Socrates marks Brazilian-American Alex Moratto’s debut as a feature director.
The story follows the titular Brazilian teen (played by Christian Malheiros in his debut) following the death of his mother. Stricken with grief, he scrambles to come up with enough money to live on his own and avoid the reach of his abusive father. He also wrestles with his budding feelings for Maicon (newcomer Tales Ordakji), a handsome friend with a secret.
Socrates plays Frameline, the San Francisco-based queer media arts foundation, June 27. Queerty is sponsoring the 9:15 pm screening at SF’s Victoria Theater.
We tracked down Moratto to chat about the film as he prepared for the big screening.
How long did it take you to develop the story of Socrates?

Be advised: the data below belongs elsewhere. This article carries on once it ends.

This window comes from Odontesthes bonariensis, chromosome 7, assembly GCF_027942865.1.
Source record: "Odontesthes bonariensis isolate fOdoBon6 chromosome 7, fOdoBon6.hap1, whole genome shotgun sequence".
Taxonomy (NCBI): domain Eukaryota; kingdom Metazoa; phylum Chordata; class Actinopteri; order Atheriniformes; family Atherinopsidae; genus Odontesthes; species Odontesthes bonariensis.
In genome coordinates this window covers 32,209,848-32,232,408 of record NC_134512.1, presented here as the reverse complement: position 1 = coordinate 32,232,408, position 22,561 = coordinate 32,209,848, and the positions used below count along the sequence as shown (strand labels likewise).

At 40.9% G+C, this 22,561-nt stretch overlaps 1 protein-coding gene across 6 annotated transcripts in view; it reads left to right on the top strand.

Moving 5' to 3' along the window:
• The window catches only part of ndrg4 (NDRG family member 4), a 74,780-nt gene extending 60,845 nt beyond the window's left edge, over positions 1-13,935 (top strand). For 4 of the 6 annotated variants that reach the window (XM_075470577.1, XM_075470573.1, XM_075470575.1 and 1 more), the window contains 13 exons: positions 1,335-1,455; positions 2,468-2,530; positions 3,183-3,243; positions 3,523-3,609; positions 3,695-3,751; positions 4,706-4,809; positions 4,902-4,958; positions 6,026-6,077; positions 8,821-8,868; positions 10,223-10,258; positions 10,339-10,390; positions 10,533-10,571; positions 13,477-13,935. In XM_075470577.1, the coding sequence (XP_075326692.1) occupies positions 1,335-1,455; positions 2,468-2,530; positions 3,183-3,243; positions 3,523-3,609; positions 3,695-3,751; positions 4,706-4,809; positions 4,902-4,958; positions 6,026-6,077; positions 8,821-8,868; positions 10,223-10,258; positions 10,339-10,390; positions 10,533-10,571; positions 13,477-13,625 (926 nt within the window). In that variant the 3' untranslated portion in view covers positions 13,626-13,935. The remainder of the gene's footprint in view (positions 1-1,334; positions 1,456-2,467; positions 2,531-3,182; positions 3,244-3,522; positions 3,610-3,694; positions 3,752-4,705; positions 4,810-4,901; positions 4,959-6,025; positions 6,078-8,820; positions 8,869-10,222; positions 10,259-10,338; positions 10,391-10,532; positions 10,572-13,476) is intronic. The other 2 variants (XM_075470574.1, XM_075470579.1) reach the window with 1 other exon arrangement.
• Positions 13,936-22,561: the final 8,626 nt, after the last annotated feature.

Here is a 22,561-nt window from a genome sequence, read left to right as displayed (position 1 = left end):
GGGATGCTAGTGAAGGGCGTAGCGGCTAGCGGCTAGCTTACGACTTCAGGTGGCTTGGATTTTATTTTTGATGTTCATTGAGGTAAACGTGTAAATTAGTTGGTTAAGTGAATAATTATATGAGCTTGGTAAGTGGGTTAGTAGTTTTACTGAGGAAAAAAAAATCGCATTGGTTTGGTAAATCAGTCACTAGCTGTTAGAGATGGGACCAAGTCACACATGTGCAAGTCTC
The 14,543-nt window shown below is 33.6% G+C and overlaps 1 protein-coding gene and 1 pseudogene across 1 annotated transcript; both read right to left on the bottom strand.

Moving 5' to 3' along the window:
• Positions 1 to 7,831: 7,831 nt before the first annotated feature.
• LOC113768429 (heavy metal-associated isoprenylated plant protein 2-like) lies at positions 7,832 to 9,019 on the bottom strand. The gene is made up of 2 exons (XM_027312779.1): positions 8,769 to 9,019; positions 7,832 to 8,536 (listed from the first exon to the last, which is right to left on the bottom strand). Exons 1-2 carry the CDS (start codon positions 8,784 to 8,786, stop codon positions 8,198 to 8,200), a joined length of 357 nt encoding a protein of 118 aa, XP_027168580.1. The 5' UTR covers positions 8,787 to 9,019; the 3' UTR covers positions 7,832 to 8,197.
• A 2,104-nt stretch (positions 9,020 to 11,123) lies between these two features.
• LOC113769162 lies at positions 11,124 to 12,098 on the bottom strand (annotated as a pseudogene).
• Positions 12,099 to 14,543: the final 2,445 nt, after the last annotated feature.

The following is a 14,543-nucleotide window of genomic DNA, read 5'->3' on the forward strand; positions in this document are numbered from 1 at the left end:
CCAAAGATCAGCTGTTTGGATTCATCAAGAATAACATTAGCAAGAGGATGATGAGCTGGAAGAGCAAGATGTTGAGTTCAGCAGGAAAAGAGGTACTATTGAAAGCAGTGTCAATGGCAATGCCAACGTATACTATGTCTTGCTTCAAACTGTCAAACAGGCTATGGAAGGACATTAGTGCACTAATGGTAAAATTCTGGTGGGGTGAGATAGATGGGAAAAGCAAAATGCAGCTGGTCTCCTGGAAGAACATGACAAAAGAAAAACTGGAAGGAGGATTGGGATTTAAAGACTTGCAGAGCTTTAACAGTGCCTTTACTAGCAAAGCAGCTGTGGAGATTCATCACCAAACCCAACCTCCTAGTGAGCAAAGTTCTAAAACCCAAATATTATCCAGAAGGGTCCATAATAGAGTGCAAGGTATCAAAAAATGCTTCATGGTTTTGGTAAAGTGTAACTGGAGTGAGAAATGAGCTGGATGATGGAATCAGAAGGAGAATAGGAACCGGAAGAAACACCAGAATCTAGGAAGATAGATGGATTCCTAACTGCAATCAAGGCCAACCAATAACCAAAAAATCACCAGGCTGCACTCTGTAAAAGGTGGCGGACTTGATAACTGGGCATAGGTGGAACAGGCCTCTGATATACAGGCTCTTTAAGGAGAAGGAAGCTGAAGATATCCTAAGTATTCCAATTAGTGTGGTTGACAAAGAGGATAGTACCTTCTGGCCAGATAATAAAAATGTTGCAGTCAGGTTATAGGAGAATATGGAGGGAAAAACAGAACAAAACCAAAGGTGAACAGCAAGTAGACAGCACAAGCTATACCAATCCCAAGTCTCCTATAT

My mom passed away in 2014. She and I were very close. That was a very lonely and difficult experience for me because she was in the US and all her family is in Brazil. So it was basically just me and her for a long, painful dying process. So a lot of that isolation that I was feeling I had to find a way to get that out somehow, emotionally and artistically. I had to express it; it’s like a therapy for me. Then in 2015 I came to Brazil and reconnected with some old friends from this institute, called the Quero Institue. When I was 19 or 20, I was still a film student. I spent a summer here at the institute and I made a lot of friends. The institute, they work with a lot of people, teenagers who are lower income, and through film subsidy, give them educational opportunities and a chance to learn collaboration through a film set. So I spent time volunteering with them. And I just started thinking about stories. I don’t know how it all came together in my head; it’s like it suddenly came out of this place of instinct where I felt I could tell a personal story in a context, in a world, that needed to be shown more on screen.